On Wednesday 25 June 2003 22:29, Robert White wrote:
> In point of fact I don't agree at all with the assertion that "companies
> doing proprietary work are doing (all/nearly all/most) the innovation"
> because that is statistically false.
[snip good stuff]
> Its like art. Saying that all the innovation is happening in proprietary
> software because there is so much mimicware in open source is like saying
> all the good music is being made by the RIAA because you can see that all
> the bad garage bands mean that "'on the whole' there are no good musicians
> out there that aren't getting paid for it."
> Don't be myopic.
> Creativity and innovation happen because of the actions of individuals.
> Companies spend money to put out good software, but they also make lots of
> crapware. OSS Individuals spend good time to make good software because
> they need good software, but they also make lots of crapware. And time is
> money in every way that matters to the discussion of innovation.
> More often than not, that means that the individuals working on their own
> are going to be more focused on good, practical, not-overly-complicated,
> easy to use, solutions while companies are being distracted by margins and
> deadlines. That inevitably means that there will be a lot of
> short-and-sloppy individual work. But *ideas* are short and sloppy, hence
> the "rough idea" stage of any development. And once the rough idea exists,
> the refinement to usability takes place to make each implementation
> individually stand or fall.
> And that focus is the core of innovation.
> That a large self-organizing body of people which get together and "fix up"
> the part they know, or care about, or need of a particular job-lot of ideas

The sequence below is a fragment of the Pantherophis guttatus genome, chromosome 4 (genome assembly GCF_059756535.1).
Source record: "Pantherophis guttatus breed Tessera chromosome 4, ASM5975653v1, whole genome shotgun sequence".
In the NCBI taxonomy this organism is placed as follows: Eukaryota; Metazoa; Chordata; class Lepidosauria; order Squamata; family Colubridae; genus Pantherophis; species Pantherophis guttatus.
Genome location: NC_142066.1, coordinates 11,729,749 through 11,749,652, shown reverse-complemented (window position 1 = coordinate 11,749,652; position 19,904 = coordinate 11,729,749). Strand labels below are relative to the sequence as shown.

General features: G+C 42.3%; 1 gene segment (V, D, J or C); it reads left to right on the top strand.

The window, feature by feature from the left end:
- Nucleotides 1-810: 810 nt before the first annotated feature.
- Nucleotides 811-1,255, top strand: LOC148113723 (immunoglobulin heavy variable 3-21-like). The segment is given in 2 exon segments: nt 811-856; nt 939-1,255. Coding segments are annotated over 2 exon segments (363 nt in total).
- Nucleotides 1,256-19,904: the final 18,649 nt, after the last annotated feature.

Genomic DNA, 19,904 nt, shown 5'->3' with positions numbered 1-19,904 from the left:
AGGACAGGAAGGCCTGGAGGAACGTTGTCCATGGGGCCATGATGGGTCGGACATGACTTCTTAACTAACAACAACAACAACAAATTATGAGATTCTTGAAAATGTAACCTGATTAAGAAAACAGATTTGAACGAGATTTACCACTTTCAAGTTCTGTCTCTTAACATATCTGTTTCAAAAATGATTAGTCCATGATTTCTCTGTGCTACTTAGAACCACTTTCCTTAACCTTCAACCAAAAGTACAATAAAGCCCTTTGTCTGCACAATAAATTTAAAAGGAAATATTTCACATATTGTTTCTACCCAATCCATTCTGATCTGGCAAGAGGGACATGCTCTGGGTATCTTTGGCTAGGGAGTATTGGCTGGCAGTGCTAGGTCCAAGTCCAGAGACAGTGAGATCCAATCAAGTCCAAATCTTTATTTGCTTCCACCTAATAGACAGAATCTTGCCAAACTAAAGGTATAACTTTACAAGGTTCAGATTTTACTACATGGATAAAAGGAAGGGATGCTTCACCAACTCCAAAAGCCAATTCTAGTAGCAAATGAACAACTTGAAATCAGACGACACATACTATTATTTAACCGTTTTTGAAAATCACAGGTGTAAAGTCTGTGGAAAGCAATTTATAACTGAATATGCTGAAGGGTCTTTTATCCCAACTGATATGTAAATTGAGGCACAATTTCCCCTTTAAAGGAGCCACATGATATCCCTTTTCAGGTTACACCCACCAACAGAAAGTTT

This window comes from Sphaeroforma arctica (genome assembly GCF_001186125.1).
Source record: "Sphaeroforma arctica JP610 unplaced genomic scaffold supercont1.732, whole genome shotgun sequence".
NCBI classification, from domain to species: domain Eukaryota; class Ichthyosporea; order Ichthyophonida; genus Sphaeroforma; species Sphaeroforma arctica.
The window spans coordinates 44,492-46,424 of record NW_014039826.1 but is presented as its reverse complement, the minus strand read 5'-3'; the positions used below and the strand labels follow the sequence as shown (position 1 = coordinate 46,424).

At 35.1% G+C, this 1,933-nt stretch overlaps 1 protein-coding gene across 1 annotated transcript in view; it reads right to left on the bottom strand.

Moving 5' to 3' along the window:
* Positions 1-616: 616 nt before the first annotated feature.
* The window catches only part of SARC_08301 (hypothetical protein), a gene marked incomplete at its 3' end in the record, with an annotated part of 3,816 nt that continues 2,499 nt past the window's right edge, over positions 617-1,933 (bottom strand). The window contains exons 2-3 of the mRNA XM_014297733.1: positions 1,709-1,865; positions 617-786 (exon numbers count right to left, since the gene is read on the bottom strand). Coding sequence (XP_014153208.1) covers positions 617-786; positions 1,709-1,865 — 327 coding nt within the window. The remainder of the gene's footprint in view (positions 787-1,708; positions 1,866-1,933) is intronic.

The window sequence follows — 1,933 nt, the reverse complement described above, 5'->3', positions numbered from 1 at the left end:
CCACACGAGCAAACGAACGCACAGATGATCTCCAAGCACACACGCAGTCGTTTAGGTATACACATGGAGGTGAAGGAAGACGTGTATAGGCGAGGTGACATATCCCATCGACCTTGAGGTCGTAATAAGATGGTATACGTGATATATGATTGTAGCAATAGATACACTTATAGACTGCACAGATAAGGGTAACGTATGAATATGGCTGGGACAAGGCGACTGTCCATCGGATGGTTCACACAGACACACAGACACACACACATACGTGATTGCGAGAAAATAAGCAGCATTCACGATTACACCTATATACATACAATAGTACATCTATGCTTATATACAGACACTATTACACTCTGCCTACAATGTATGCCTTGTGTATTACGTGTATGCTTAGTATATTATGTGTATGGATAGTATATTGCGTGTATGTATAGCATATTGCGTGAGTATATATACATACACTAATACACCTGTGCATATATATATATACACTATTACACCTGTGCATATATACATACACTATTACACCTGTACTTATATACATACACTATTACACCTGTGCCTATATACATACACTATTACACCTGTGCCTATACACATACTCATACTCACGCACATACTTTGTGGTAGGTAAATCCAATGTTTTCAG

> means that the OSS model, when applied to thing "enough" people think are
> important, will net a better product.
> And, when it works, no company can marshal the pure brain power and *FOCUS*
> to compete with that.
> And when it doesn't work no company would send the resources down the pipe
> that an OSS project can squander on a boondoggle.
> All else is posing or whining or tawdry lament.
All good stuff. Plus a little observation...
Anybody else notice that US colleges and universities are producing less and
less original research?
It used to be that any research done by a school became public information.
This includes any research paid for by either private companies OR government
somewhere along the way (around 1970-80) this changed.
Now the research becomes propriatary to the funding agency, and the government
research quietly gets passed to a contracting company, and becomes
The people that DID the research disappear into companies, and no longer
contribute anything (other than to the company).
Research that was paid for by the public (via the government funding) and the
facilities used by the researchers (partially paid for by companies) has
New research can't be done...
Quite frequently, original software is doen the same way. My first exposure
to that was the RSA security algorithm (My instructor was one of the
publication evaluators for the paper). Since the algorithm was propriatary,
nothing could be done with it. Hell, we thought about implementing it just to
see what we could do with it, but were discouraged by the fact that we would
not be able to release anything. So, no software, no innovation, no usage
until it was implemented in a country that didn't support that restriction.
Then the algorithm + software went everywhere... with BIG warnings about not
using it in the US.
Current research (and software innovation) is moving out of the US because it
is just not worth doing it here. The public pays for it, and gets amost
nothing back - except more charges for attempting to use it.
One thing I like about the GPL is that it prevents the stealing from the
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This archive was generated by hypermail 2b29 : Mon Jun 30 2003 - 22:00:23 EST